Full text: Modern business geography

Modern Business Geography 
Maumee River, which has been made into a good harbor. Here again, 
as in the case of almost every city, many factors besides transportation 
Buffalo as a station on the route to Europe. The extraordinary 
importance of the ends of the Great Lakes is evident from the location 
not only of Chicago, Detroit, and Toledo, but of Duluth and Toronto. 
and especially Buffalo. 
Buffalo has the great advantages of (1) cheap iron ore from the Lake 
Superior region, (2) cheap grain from the same region, (3) cheap water 
power from Niagara, and (4) water transportation to New York through 
the Erie Barge Canal. In spite of the canal, however, the grain from 
the western lake ports is usually lifted out of the boats into elevators 
at Buffalo, and then transported to cars that carry it to the Jersey 
City water front of New York harbor (Fig. 145). There it is lightered 
to tramp steamers bound for Liverpool and Europe. 
Strange as it may seem, the cost of unloading a bushel of wheat at 
Buffalo, plus the cost of the railway haul to Jersey City, plus the cost 
of reloading on the ocean-going steamer, is fully half the entire cost 
of transportation from Duluth to Liverpool. In normal times, for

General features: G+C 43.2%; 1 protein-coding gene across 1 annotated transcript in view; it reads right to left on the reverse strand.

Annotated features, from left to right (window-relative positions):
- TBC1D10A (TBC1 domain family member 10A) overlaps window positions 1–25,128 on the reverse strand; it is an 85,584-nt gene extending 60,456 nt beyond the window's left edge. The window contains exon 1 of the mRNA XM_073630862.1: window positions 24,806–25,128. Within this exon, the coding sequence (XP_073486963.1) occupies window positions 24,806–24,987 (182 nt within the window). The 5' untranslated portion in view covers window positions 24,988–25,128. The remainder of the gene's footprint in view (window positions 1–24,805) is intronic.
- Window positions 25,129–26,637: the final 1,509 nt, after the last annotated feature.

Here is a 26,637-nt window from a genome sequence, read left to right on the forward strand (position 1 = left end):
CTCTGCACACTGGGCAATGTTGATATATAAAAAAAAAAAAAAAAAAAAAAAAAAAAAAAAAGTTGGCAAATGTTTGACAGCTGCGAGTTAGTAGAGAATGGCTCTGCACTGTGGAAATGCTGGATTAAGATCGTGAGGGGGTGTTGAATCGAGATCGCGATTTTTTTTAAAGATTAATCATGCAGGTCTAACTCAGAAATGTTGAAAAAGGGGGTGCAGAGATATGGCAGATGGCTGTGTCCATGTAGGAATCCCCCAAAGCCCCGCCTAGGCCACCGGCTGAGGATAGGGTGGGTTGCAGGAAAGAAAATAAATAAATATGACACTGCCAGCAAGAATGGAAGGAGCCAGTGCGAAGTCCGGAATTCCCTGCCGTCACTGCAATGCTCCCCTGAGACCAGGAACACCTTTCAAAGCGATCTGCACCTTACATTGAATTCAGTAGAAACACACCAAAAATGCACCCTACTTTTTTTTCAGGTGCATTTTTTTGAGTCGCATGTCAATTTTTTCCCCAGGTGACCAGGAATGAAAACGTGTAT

every bushel of wheat bound for Liverpool from six to eight cents is 
spent on costly railroad transportation. Yet when the wheat reaches 
Jersey City, it is farther from Liverpool than when it was on the dock 
at Buffalo. If Buffalo were a station on the route of ocean steamers 
instead of a terminal for lake steamers, the journey from the Middle 
West to Europe would be shortened almost a thousand miles, and five 
cents or more would be saved on every bushel of wheat bound for Europe 
from Manitoba, the Dakotas, and the neighboring wheat regions. 
The waterways between the Great Lakes have been so much improved 
that all but the largest freight-carrying steamers could proceed from 
the Atlantic Ocean to Duluth or Chicago were it not for fifty miles of 
rapids in the upper St. Lawrence River above Montreal. It seems 
probable that if dams and large locks were built here, the cost of con- 
struction would be met by the water power that would be made avail- 
able. It would then be possible to lift ocean steamers the entire 600 
feet to the level of Lake Superior. Thus Buffalo and the other lake 
ports would, to all intents and purposes, become seaports. 
The transportation conditions that favor Cleveland and Milwaukee. 
Cleveland and Milwaukee, unlike the other great cities on the lakes, 
are located at neither the head nor the foot of a body of water. Port 
Arthur, the wheat port of Manitoba, and Rochester, on a river a 
few miles from Lake Ontario, occupy similar positions. Cleveland

Note to user

Dear user,

In response to current developments in the web technology used by the Goobi viewer, the software no longer supports your browser.

Please use one of the following browsers to display this page correctly.

Thank you.